- The germ that causes cholera hasn’t been found in taps in the Pretoria township Hammanskraal, but it has been detected in a river that feeds into the dam that supplies the settlement and could be in a sample from a spruit that vegetable farmers use for irrigation.
- These findings are from an expert investigation into the cause of the large cholera outbreak in the area in May, released on Wednesday.
- Their report says wastewater treatment works that don’t work have to be “refurbished and recommissioned urgently”. But whose responsibility is it?
Vibrio cholerae, the germ that causes cholera, hasn’t been found in the drinking water of the Pretoria township Hammanskraal, but a form of the germ has been detected in a water sample from the Kaalplaasspruit irrigation water point, which a pea farm in the area uses. The spruit flows into the Apies River, which feeds into the Leeukraal Dam, the main water source of the settlement.
The finding was made by the Water Research Commission (WRC), which the department of water and sanitation asked to investigate what caused the large cholera outbreak in the township in May, a month in which at least 23 residents died after being infected with the bug.
The WRC’s findings were released on Wednesday, but the full report will only be available once the Minister of Sanitation and Water Affairs, Senzo Mchunu, has signed off on it.
People get cholera when they eat food or drink water that has been contaminated with the germ which causes it. The bug normally hitches a ride in faeces, which, if it spills into water, infects it. If that water is then used to irrigate crops, the produce gets polluted and people who eat the vegetables can get sick.
[WATCH] How does cholera spread?
A spruit, sprinklers and samples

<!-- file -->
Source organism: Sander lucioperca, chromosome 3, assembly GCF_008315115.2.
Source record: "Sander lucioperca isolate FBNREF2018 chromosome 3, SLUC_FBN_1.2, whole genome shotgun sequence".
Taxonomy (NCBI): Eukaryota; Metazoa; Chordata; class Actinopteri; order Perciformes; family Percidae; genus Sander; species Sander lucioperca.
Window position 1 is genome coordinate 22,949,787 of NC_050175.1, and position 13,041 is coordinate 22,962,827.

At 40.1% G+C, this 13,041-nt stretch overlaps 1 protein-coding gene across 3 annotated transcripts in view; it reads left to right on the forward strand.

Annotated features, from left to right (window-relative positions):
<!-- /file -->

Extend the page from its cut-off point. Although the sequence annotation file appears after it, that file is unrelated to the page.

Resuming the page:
One sample from the Apies River also tested positive for V. cholerae, and specifically for a form of the bacterium that releases toxic chemicals that make you ill. The sample from the Kaalplaasspruit irrigation point has been sent to the National Institute for Communicable Diseases (NICD) for testing, but it’s not yet known if the germ found in this sample is also of the toxin-producing type.
A burst sewage pump was, however, found in the spruit, and “the presence of Salmonella and Shigella” and “extremely high concentrations of E. coli” were also found in the Apies River. Salmonella, Shigella and E. coli (short for Escherichia coli) are all types of bacteria that live in mammals’ guts and can cause a runny tummy, vomiting and stomach cramps in people who come in contact with faeces, such as when sewage flows into a water source that supplies water for human use.
“This is a big challenge for farmers, and especially for smallholder farmers,” says Erika du Plessis, a senior researcher in Food Safety at the University of Pretoria. “It creates a negative image to the outside world. Can we produce safe food? That’s a question that’s raised in Hammanskraal.”
Du Plessis says her university has, in addition to the pea farm, identified two smallholder farmers and two larger farms that could be at risk of contaminated crops, and as a result, be unable to sell their produce.
The University of Pretoria is one of six expert groups who helped with the WRC investigation. The other five include an advisory panel made up of microbiologists and epidemiologists, scientists from the NICD and the health department, Cubic M Africa, who are water and sanitation consultants, the engineering firm, Virtual Consulting Engineers, and a group of accredited water labs.
Du Plessis says sewage has been flowing into the Kaalplaasspruit for the past two months. “The farmers are desperate. When we went there the first time, a month ago, it was still looking fairly good. But now it’s black; it looks like sewage water.”
“The farmers are frantic, they are beyond themselves.”
Spread the word, not the germ
The E. coli concentrations in the Apies River also exceeded the “target range” for South Africa’s quality guidelines for direct contact with water for recreation, cultural or religious use (for instance, for baptism) and is dangerous to use for Hammanskraal residents because it can make them sick.